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BOOK REVIEW / Looking back on a life of posturing impossibilism: 'Scargill: The Unauthorised Biography' - Paul Routledge: HarperCollins: 16.99 pounds

NORMAN WILLIS, the jovial cockney office boy who went to Oxford and eventually became general secretary of the TUC, used to sing, to the tune of the Gay Gordons, 'Arthur Scargill walks on water'. This performance was received with some unease by Scargillite true believers during the miners' strike of 1984-85. In truth, as Paul Routledge makes clear, Arthur Scargill's self-regard and self-indulgence is without parallel in the history of the British labour movement.

The miners' leader blames the Labour Party and the TUC for not giving him adequate support during the great strike. But it was, Routledge demonstrates, his decision to keep Neil Kinnock and Len Murray at arm's length. For King Arthur, 'solidarity' has always been a one-way ticket.

'And when I'm sitting on that desert island,' Scargill told Sue Lawley in 1988, 'I'll be able to sit back under that palm tree looking over that beautiful stretch of sand and say to myself that what I did was right and, above all, I never sold out the men.' Routledge is horrified by such posturing. The miners' strike was an unmitigated failure. Since 1985 almost 150 pits have been closed and 100,000 men have lost their jobs.

Scargill led his members into 'non-negotiable' battle without democratic consultation. He split his union and alienated much of the trade union movement by insisting that the strike was a quasi-revolutionary act. He kept his members out - and their families suffering - long after it was apparent that the strike was lost. As a result, says Routledge, 'there was a powerful degree of self-fulfilment in his prophesies (about job losses and pit closures)'.

The author of this biography comes from a Yorkshire mining village and was for many years a Fleet Street labour correspondent. He was an admirer of Mr Scargill. But the two men are no longer on speaking terms. This book is in part the author's personal 'voyage of disillusion'.

'Impossibilism' - the posing of demands that one knows cannot be met in order to educate the workers into the nature of the class enemy - is what Lenin called 'an infantile disorder', a form of Trotskyism that was much despised by orthodox Marxists. The 1984-85 miners' strike was 'impossibilism' of a high order.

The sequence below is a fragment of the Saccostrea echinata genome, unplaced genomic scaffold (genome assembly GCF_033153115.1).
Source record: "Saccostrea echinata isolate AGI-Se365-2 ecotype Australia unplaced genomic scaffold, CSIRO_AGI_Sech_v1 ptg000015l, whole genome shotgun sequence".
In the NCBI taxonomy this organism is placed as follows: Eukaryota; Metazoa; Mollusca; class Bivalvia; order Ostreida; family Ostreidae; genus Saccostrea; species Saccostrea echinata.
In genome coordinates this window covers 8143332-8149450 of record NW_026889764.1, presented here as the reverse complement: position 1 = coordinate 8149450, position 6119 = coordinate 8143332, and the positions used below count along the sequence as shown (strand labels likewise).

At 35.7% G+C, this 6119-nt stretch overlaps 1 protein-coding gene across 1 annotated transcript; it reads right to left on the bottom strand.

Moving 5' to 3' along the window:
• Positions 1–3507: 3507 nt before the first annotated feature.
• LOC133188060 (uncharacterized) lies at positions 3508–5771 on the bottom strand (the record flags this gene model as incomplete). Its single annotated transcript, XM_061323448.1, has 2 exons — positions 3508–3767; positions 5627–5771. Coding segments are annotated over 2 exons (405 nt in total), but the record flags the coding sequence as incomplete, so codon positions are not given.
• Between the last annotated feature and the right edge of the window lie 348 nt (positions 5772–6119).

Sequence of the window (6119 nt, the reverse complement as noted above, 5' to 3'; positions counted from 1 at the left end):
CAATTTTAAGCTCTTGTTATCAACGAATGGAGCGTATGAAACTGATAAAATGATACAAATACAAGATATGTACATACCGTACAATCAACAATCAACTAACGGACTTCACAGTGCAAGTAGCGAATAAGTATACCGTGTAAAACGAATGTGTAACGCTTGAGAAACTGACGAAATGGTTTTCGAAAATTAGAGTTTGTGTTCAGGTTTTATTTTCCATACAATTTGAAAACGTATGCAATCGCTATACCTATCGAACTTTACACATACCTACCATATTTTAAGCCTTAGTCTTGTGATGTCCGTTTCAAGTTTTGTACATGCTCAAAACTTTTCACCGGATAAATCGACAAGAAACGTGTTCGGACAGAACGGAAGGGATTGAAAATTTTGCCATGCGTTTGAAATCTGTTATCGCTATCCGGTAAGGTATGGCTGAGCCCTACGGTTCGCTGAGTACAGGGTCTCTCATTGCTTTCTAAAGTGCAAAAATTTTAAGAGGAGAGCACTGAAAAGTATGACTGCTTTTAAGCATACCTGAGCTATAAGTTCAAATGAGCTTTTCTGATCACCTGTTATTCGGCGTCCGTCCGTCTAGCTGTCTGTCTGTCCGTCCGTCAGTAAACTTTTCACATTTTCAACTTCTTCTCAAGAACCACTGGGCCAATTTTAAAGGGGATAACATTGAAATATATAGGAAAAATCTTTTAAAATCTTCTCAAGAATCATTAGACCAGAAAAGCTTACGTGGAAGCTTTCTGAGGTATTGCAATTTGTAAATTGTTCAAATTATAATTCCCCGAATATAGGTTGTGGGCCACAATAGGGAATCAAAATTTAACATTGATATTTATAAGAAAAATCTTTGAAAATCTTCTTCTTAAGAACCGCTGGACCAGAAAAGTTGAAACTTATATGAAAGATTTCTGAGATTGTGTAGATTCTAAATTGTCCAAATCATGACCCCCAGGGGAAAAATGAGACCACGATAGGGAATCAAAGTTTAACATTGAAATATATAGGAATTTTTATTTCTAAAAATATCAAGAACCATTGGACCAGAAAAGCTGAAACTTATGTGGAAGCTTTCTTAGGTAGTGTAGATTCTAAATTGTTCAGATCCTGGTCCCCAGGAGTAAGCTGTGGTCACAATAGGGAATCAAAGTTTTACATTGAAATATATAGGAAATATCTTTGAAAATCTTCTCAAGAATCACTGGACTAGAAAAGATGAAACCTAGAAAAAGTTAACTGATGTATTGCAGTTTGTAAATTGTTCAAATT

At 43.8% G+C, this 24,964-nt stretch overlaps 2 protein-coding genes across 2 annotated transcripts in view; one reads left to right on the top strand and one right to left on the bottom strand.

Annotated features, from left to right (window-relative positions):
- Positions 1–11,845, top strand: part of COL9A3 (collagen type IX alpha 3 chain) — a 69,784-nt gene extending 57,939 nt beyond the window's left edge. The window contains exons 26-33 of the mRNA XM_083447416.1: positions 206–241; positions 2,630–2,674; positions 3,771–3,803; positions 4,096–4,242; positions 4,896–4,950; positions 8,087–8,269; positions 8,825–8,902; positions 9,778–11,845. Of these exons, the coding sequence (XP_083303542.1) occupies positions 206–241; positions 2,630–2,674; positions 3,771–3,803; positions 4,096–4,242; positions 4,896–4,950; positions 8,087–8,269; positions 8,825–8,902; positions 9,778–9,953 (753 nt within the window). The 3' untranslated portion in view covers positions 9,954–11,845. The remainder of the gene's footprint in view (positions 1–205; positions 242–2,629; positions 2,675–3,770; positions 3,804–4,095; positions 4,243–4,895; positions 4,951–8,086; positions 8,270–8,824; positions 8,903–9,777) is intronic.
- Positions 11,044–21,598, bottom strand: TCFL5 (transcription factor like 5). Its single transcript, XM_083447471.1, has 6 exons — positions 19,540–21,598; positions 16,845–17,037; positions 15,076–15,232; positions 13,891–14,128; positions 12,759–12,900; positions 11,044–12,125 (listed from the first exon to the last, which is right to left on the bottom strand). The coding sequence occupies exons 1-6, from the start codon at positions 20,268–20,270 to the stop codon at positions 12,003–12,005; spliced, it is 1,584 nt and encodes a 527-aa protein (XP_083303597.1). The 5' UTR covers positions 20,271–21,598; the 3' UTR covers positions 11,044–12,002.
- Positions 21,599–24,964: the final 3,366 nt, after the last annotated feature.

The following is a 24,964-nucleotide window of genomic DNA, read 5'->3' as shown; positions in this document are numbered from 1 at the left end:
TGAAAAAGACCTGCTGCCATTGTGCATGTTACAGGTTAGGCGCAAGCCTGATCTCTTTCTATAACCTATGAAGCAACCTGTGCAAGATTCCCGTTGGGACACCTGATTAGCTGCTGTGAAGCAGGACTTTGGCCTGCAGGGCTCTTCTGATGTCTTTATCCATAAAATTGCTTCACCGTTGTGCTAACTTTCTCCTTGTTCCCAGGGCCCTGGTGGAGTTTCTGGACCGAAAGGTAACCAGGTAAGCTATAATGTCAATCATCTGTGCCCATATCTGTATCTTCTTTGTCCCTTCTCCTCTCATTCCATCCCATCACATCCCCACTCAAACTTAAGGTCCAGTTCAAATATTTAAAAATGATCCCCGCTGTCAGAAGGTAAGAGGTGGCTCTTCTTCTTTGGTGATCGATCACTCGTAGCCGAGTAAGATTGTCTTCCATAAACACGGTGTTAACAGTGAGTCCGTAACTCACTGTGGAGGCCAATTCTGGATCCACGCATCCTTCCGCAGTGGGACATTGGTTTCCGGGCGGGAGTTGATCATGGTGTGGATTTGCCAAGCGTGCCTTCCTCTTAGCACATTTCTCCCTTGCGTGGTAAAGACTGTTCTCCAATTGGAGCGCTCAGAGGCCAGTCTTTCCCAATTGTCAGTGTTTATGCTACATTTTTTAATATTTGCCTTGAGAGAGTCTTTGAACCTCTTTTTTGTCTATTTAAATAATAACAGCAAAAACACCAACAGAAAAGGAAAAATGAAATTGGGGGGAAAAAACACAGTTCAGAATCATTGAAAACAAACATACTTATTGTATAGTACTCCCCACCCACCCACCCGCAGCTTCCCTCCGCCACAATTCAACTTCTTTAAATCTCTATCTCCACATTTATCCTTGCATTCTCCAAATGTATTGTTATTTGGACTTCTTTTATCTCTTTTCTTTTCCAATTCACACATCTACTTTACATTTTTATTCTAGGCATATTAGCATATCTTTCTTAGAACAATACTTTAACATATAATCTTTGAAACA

Yet Scargill, a Barnsley boy from a pit family, rose through the ranks of the Yorkshire miners with the support of the Communist Party machine. It is not altogether clear from this account why that invaluable support was offered to a man who had dropped out of the Young Communist League. Perhaps the answer is that since the Sixties the Communist Party had been incapable of generating activists of stature and so had to rely on outsiders whom they hoped to manipulate.

Thus Will Paynter, the most honourable and able Communist of his generation, who had been general secretary of the National Union of Mineworkers in the Sixties, was reduced to endorsing Scargill's campaign for the NUM presidency in 1981 in ludicrously inflated terms. He wrote that Scargill was 'one of the ablest and most articulate trade union leaders in the country . . . a recognised, powerful advocate of progressive policies'.

Mick McGahey, the Communist leader of the Scottish miners, behaved even worse. He encouraged Scargill in his counter-productive manoeuvre to deny his members a strike ballot in 1984 - a requirement under the union constitution. McGahey advised cynically that the NUM should not be 'constitutionalised' out of its dispute.

It was the Frankensteins of the NUM's Communist-dominated broad left who created that revolutionary monster, King Arthur. Eventually the creature ran amok, mauling them and wrecking his union. This was perhaps no more than poetic justice. But it was tough on those miners who were willing to take his revolutionary rhetoric seriously.